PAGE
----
7. fposte*

      You say something to him about the update in song if other stuff didn’t get done as a result of his prepping it. Otherwise, it has no behavioral relevance to the ball-bouncing, even if you can see how it fits with his personality. This is classic “is vs. does” stuff. Worry about what he *does* that’s a problem, not whether or not he *is* unprofessional.

    8. ToxicNudibranch*

      Given the additional info, I would definitely address the lack of professionalism (bugging the coworker on a call, etc.), but I don’t know that I would specifically address the song.

    9. Golden Yeti*

      Just wanted to agree with what the other posters have said, and add that balance is important. It’s hard enough for employees to truly enjoy their work, much less be excited about it, so you don’t want to squash all flickers of enthusiasm. At the same time, though, you also can’t let enthusiasm run rampant at the risk of productivity. You made the right call with the ball bouncing, and I would agree with the above statements to just make sure singalong reports don’t become a regular thing.

    10. Natalie*

      Does anyone ever really need chastising? I don’t find dealing with people harshly to be all that effective, even with a genuine performance issue. I think it might help if you can reframe your understanding of a manager’s job. You want to be *correcting behavior*, not berating your employees.

    11. Victoria*

      Is his work suffering due to his playing? Does this guy not have enough work to keep him busy? Maybe talk to him about additional tasks, or reduced hours. It sounds like he’s pretty bored.

      1. NutellaNutterson*

        I can’t help but think of a destructive puppy! Clearly the songster needs more challenging material. And maybe a bizzy toy.

    12. kirsten*

      unrelated, can I just tell you I had no idea what OP stood for until I saw your name on this post lol.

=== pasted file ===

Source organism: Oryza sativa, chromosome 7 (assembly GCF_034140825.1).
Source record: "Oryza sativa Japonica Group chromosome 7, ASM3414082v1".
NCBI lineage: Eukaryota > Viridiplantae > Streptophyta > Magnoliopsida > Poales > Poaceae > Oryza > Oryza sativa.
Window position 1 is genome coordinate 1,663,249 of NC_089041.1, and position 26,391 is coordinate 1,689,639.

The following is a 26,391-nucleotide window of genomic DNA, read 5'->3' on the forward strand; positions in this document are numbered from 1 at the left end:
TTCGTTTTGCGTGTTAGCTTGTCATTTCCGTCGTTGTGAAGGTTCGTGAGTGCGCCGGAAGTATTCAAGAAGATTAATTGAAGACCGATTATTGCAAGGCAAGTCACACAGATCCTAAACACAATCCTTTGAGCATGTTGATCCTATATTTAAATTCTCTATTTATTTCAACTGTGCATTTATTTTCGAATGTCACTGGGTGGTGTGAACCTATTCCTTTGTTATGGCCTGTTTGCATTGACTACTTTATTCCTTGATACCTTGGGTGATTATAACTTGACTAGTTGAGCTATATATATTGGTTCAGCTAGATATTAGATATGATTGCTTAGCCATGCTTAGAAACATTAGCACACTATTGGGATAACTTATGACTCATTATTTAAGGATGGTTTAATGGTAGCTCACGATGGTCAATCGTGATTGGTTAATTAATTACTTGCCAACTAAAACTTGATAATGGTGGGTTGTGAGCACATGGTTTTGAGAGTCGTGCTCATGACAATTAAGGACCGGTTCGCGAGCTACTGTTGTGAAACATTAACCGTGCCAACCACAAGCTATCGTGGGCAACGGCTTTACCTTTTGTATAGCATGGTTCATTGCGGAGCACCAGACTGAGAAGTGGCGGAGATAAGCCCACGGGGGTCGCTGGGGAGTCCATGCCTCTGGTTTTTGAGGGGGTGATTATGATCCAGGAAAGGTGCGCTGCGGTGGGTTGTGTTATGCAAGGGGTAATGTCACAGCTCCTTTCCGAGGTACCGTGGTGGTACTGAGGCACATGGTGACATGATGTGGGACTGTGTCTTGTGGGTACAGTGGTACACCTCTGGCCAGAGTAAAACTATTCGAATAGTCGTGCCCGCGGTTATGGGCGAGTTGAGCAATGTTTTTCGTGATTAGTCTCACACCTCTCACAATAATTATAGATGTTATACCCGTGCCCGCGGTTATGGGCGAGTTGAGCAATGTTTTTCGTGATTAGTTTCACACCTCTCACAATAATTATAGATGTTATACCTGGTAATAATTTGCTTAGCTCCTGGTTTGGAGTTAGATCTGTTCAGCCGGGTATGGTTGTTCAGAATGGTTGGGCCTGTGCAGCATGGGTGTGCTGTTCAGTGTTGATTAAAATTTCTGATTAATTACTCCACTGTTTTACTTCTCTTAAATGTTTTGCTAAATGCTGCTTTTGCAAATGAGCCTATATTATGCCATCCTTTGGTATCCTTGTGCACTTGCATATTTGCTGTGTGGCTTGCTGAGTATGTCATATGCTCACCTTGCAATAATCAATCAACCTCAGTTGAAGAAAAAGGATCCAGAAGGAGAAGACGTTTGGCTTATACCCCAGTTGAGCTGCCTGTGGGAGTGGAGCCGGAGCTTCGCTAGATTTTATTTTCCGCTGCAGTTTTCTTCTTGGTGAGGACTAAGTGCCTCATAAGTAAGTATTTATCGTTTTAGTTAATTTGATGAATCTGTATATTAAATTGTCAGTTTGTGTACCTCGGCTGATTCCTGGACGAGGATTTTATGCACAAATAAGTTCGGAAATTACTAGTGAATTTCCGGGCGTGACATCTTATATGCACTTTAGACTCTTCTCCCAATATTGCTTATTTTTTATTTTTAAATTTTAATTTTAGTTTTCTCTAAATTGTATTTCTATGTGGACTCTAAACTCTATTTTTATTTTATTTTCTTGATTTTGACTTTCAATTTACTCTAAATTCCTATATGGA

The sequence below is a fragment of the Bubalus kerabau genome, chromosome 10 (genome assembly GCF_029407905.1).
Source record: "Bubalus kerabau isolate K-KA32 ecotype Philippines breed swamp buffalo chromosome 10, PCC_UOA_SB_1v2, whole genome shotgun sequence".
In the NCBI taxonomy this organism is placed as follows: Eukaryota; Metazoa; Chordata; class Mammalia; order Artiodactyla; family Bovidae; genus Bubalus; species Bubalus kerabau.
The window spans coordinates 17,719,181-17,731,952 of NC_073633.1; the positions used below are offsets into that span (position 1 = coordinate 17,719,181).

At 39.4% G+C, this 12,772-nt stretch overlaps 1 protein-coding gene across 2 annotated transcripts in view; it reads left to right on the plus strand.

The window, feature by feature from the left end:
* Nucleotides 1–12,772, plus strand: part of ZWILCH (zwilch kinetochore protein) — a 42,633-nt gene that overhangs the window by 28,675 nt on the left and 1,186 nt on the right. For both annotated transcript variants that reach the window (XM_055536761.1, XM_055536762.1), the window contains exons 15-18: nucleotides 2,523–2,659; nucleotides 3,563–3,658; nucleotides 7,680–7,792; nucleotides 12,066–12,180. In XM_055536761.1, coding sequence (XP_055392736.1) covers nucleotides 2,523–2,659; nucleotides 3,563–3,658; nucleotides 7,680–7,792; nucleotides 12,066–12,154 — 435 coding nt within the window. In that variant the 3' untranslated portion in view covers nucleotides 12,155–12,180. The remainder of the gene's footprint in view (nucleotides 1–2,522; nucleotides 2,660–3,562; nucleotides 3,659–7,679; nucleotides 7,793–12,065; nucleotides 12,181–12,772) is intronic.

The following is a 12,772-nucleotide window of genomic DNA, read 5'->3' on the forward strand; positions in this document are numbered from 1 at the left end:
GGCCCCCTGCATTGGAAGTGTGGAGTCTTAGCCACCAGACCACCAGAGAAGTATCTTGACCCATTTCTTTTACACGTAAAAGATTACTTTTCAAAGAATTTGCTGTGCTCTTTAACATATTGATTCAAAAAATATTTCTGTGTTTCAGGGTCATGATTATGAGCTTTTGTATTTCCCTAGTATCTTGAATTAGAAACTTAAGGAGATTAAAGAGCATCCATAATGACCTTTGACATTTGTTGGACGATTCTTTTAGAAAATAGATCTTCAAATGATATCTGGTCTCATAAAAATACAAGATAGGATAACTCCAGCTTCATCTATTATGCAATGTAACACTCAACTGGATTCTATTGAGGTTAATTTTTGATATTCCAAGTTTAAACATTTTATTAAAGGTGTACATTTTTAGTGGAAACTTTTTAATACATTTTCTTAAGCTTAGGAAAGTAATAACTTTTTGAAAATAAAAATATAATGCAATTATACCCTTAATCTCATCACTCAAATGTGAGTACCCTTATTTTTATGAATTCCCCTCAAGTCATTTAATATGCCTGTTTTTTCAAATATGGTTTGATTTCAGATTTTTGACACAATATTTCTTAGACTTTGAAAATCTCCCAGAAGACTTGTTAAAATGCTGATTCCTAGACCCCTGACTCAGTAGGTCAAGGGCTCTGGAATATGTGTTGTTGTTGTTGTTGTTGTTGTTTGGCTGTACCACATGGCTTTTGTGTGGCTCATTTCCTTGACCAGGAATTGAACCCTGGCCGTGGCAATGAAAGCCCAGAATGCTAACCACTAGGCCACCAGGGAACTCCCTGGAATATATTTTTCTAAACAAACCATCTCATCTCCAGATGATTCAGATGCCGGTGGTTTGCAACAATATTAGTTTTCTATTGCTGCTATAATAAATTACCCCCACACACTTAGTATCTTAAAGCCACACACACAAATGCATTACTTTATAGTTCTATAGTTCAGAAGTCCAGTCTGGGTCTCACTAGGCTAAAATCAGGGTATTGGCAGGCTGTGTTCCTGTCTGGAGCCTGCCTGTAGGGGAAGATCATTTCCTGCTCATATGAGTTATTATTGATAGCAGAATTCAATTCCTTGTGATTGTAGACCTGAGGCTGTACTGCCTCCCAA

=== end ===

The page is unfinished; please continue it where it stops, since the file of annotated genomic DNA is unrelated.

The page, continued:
14. The Expendable Redshirt*

    As long at he isn’t turning the workplace into a Disney musical, I wouldn’t worry about it.

    1. The Expendable Redshirt*

      Ah. I just read an update saying the employee doesn’t take work as seriously as required.

    2. Myrin*

      I’m just thinking of the movie Enchanted and the main guy’s (totally blanking on his name right now – he was also in Grey’s Anatomy) total confusion when everyone around him breaks into a song/joins what the others are singing: “I don’t know that song!!” I’ve rarely seen something so hilarious, it’s just great!

  15. Katie the Fed*

    I have a team that’s a lot like this – silly and goofy but also very competent. However, once in a while someone will cross that thin line and I have to remind them about professional decorum and ensure they know that things that are ok in one setting aren’t necessarily in another.

    I might say something to him like “I enjoyed the song, but I just want to make sure you don’t do that in a meeting with clients” or something like that.

    1. FiveWheels*

      I once sang showtunes for clients during a meeting.

      It was very much s know your audience situation, and yes, I am one of the small group of office goofballs.

      I don’t know if I improve morale, but on throse days when I keep my head down and work quietly it certainly hurts productivity as people from other departments spend time finding out if I’m depressed, ill, resigning, or being quiet for some other sinister reason!

    2. TootsNYC*

      Or, “I enjoyed your song. Thanks for doing it at a staff meeting, and not in front of clients!”

      Assume he KNOWS not to do it in front of clients, and praise him for his judgment. Then, if he was thinking of doing in front of clients, he’ll know you don’t think he should. But you didn’t have to insult him by telling him something obvious or “be always correcting” him.

  16. Anony-moose*

    Oh man, I love this guy.